Blog entries

  • Command-line graphical user interfaces

    2008/09/01 by Nicolas Chauvat

    Graphical user interfaces help command discovery, while command-line interfaces help command efficiency. This article tries to explain why. I reached it when reading the list of references from the introduction to Ubiquity, which is the best extension to firefox I have seen so far. I expect to start writing Ubiquity commands soon, since I have already been using extensively the 'keyword shorcut' functionnality of firefox's bookmarks and we have already done work in the area of 'language interaction', as they call it at Mozilla Labs, when working with Narval. Our Logilab Simple Desktop project, aka simpled, also goes in the same direction since it tries to unify different applications into a coherent work environment by defining basic commands and shorcuts that can be applied everywhere and accessing the rest of the functionnalities via a command-line interface.

  • Generating a user interface from a Yams model

    2012/01/09 by Nicolas Chauvat

    Yams is a pythonic way to describe an entity-relationship model. It is used at the core of the CubicWeb semantic web framework in order to automate lots of things, including the generation and validation of forms. Although we have been using the MVC design pattern to write user interfaces with Qt and Gtk before we started CubicWeb, we never got to reuse Yams. I am on my way to fix this.

    Here is the simplest possible example that generates a user interface (using dialog and python-dialog) to input data described by a Yams data model.

    First, let's write a function that builds the data model:

    def mk_datamodel():
        from yams.buildobjs import EntityType, RelationDefinition, Int, String
        from yams.reader import build_schema_from_namespace
        class Question(EntityType):
            number = Int()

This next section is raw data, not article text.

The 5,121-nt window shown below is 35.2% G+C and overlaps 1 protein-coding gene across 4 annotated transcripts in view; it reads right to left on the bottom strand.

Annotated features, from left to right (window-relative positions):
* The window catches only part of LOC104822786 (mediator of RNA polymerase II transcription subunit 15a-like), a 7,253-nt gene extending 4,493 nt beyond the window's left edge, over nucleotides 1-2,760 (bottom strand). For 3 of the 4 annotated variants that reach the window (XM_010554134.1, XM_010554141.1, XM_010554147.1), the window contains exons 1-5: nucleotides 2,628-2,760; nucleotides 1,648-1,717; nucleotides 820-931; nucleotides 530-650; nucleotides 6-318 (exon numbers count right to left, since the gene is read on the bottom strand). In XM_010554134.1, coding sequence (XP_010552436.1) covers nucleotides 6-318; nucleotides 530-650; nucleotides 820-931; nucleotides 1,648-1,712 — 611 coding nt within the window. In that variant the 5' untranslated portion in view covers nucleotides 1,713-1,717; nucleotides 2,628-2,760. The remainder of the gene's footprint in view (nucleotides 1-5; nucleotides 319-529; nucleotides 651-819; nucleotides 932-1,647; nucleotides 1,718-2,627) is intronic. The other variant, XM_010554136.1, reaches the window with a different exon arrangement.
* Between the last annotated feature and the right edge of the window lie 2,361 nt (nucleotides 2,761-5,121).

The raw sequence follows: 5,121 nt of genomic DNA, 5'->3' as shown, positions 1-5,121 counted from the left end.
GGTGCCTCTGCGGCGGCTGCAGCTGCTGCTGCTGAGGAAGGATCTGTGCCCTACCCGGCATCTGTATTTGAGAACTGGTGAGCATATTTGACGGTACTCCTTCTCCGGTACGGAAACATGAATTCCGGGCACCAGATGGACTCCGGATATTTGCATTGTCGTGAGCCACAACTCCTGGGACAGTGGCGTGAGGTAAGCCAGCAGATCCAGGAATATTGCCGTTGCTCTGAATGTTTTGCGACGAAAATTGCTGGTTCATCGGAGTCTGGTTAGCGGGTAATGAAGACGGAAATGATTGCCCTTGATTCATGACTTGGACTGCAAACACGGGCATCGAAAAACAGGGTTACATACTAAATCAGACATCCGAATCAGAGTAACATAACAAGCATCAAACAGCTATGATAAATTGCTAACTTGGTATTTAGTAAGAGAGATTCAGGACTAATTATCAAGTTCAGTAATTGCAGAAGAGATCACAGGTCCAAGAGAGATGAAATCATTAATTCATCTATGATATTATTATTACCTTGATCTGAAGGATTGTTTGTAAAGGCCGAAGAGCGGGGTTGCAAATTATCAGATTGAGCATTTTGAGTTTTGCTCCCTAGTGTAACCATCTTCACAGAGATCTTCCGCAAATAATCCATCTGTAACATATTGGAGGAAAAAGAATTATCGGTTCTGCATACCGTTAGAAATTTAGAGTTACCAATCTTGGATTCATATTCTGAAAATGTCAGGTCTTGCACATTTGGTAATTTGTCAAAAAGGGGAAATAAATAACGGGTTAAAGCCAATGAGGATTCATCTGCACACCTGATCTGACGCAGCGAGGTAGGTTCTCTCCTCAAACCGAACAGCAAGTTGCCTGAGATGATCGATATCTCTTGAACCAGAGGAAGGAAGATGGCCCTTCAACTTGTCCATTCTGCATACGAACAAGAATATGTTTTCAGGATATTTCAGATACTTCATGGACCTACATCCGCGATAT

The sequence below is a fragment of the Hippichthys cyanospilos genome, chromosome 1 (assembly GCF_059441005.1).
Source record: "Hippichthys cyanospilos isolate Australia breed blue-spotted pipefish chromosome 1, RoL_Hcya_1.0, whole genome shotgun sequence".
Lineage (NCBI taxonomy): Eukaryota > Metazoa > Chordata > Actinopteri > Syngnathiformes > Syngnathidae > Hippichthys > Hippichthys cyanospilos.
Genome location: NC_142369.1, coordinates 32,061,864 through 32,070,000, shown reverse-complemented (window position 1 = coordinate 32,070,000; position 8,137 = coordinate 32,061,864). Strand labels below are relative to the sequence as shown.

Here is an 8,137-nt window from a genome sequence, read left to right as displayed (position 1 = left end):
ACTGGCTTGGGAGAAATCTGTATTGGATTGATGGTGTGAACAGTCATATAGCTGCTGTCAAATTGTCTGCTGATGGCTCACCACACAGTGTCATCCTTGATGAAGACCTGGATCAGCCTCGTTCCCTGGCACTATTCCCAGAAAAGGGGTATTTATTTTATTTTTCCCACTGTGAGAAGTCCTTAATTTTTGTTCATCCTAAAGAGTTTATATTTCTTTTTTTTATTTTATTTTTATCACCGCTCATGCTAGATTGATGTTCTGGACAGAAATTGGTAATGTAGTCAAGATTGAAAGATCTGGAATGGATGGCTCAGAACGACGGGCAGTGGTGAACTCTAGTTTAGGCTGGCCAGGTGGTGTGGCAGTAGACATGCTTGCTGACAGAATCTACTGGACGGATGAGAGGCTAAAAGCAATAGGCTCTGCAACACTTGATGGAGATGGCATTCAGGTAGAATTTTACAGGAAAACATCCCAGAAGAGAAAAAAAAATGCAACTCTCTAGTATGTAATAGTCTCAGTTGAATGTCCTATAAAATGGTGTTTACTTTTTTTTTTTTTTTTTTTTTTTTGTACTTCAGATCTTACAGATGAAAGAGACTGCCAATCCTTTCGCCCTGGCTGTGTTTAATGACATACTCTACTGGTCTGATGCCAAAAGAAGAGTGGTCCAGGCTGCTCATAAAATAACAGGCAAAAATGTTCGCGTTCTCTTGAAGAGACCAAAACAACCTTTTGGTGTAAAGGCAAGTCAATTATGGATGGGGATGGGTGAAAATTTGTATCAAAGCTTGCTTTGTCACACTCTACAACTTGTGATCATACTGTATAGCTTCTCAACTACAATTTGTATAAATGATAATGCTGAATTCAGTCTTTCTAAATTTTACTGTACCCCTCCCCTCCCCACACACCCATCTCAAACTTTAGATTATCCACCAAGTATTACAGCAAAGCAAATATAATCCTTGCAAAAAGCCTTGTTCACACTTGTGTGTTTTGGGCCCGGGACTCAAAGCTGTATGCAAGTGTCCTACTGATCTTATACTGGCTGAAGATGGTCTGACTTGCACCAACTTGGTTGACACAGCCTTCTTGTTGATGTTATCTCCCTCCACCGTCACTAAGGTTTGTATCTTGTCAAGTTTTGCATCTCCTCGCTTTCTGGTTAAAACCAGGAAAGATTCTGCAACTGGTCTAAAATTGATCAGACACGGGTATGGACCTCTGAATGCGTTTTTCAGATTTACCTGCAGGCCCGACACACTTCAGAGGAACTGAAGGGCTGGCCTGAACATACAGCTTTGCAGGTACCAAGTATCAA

text = String()
        class Form(EntityType):
            title = String()
        class in_form(RelationDefinition):
            subject = 'Question'
            object = 'Form'
            cardinality = '*1'
        return build_schema_from_namespace(vars().items())

    Here is what you get using graphviz or xdot to display the schema of that data model with:

    import os
    from yams import schema2dot
    datamodel = mk_datamodel()
    schema2dot.schema2dot(datamodel, '/tmp/')
    os.system('xdot /tmp/')

    To make a step in the direction of genericity, let's add a class that abstracts the dialog API:

    class InterfaceDialog:
        """Dialog-based Interface"""
        def __init__(self, dlg):
            self.dlg = dlg
        def input_list(self, invite, options) :
            assert len(options) != 0, str(invite)
            choice = self.dlg.radiolist(invite, list=options, selected=1)
            if choice is not None:
                return choice.lower()
                raise Exception('operation cancelled')
        def input_string(self, invite, default):
            return self.dlg.inputbox(invite, init=default).decode(sys.stdin.encoding)

    And now let's put everything together:

    datamodel = mk_datamodel()
    import dialog
    ui = InterfaceDialog(dialog.Dialog())
    ui.dlg.setBackgroundTitle('Dialog Interface with Yams')
    objs = []
    for entitydef in datamodel.entities():
        obj = {}
        for attr in entitydef.attribute_definitions():
            if attr[1].type in ('String','Int'):
                obj[str(attr[0])] = ui.input_string('%s.%s' % (entitydef,attr[0]), '')
        except Exception, exc:
    print objs

    The result is a program that will prompt the user for the title of a form and the text/number of a question, then enforce the type constraints and display the inconsistencies.

    The above is very simple and does very little, but if you read the documentation of Yams and if you think about generating the UI with Gtk or Qt instead of dialog, or if you have used the form mechanism of CubicWeb, you'll understand that this proof of concept opens a door to a lot of possibilities.

    I will come back to this topic in a later article and give an example of integrating the above with pigg, a simple MVC library for Gtk, to make the programming of user-interfaces even more declarative and bug-free.